BOLTEN: Well, health care costs have been going up for a number of years actually over decades. Heating oil costs in general are up. The administration reacted rapidly to the spike that was caused in oil prices and gas prices in the immediate aftermath of Hurricane Katrina. I think we responded well on that.

But the overall energy situation requires a long-term solution. There's no quick fix. I think it's easy to understand why people when they see the prices at the pump or for their heating oil are concerned about it. We need to put in place good sustained policies to deal with our energy situation.

But when you take out energy from the equation, overall inflation is relatively low, and the economy is growing in very good strong numbers. And most important for average people, jobs are growing.

BLITZER: Well, what about wages? What about wages? Have they been flat?

BOLTEN: Our data show that real disposable income growth is actually up in the last couple of years. One of the things that people who cite those numbers about flat wage growth neglect to point out is that they're not counting the money the people are getting back from the tax cuts. The president's tax cuts, the ones that Congress has enacted over the last several years, have been critical in getting us the growth to our economy that we're seeing in the numbers now, keeping employment up and keeping the prospects for continued growth strong.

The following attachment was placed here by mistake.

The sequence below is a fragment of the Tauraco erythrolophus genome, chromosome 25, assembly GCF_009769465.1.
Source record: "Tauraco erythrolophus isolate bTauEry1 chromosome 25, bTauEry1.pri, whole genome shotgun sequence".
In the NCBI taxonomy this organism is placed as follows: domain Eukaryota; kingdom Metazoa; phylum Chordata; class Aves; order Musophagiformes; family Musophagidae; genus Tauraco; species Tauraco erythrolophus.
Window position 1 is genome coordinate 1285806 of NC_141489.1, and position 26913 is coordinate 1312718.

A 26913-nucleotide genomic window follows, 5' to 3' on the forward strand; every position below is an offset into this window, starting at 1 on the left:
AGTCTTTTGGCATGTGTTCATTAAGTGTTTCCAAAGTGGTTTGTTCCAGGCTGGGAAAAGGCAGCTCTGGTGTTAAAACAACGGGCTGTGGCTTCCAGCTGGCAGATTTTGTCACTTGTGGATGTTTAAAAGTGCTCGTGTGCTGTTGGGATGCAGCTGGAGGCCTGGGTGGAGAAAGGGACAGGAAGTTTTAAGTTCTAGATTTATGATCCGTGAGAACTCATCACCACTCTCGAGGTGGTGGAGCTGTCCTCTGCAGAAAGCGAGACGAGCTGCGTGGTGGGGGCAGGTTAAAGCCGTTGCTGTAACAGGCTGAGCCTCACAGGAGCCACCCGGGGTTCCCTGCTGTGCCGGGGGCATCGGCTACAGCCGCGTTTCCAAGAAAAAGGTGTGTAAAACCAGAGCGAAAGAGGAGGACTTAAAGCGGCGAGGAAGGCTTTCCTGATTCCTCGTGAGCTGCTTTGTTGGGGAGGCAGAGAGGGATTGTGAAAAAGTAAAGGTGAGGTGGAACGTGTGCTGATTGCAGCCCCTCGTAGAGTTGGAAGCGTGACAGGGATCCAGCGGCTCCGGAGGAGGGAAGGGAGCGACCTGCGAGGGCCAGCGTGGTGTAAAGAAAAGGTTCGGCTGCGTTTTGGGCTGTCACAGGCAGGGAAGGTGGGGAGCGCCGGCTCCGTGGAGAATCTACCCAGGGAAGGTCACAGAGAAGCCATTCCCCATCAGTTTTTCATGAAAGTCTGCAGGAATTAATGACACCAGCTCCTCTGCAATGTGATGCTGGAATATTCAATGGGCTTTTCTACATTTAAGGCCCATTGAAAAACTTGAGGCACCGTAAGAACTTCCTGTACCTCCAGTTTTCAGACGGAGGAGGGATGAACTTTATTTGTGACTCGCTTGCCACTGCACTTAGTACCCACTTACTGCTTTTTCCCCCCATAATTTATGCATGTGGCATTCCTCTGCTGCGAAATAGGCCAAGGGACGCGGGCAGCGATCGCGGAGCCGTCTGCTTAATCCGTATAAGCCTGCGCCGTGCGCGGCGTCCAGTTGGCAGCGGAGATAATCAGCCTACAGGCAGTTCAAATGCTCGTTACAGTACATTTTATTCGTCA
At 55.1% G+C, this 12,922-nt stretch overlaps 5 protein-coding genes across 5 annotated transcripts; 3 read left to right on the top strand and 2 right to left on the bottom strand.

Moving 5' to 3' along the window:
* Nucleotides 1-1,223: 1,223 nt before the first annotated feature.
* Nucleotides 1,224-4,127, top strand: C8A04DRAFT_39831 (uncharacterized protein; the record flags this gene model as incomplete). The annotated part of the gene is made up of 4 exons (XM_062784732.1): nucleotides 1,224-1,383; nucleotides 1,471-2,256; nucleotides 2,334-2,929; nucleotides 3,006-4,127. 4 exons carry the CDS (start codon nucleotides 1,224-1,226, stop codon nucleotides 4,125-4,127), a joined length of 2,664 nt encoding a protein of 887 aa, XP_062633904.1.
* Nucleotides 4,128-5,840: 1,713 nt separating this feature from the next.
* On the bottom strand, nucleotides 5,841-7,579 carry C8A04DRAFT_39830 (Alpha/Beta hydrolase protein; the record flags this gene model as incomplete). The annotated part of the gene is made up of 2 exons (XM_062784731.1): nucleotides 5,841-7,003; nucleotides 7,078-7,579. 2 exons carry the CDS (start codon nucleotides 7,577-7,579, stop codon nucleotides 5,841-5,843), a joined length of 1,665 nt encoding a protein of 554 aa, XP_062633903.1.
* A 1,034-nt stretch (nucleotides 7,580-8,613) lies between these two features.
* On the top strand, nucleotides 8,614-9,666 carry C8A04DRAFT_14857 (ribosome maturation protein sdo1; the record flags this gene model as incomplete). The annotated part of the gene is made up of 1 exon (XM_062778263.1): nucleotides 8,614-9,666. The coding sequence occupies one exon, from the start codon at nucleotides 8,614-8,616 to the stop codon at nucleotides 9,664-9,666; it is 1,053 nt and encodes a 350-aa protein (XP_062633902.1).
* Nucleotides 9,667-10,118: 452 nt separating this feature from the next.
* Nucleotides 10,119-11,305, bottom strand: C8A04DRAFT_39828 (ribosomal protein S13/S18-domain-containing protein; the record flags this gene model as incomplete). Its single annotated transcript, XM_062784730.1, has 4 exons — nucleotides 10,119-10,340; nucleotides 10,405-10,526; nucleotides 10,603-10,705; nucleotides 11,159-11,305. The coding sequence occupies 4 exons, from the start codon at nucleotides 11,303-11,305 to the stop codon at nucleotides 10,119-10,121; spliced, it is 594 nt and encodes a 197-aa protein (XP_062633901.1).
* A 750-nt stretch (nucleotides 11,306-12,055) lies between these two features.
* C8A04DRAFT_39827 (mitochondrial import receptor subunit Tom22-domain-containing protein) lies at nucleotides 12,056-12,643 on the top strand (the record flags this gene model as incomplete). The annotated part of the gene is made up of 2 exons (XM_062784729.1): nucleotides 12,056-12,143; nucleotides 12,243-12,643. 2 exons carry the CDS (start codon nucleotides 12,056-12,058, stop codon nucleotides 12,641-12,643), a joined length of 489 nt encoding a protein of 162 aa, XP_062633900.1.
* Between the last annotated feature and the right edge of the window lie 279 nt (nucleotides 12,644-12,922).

BLITZER: How much does the war in Iraq cost the American taxpayer every month?

BOLTEN: The rate of spending varies. We're probably up in the $6 billion range per month now on spending in Iraq. But the point there is, we're going to spend what we need to spend to defend this country and make sure that our fighting men and women have the resources they need. That's an absolute must.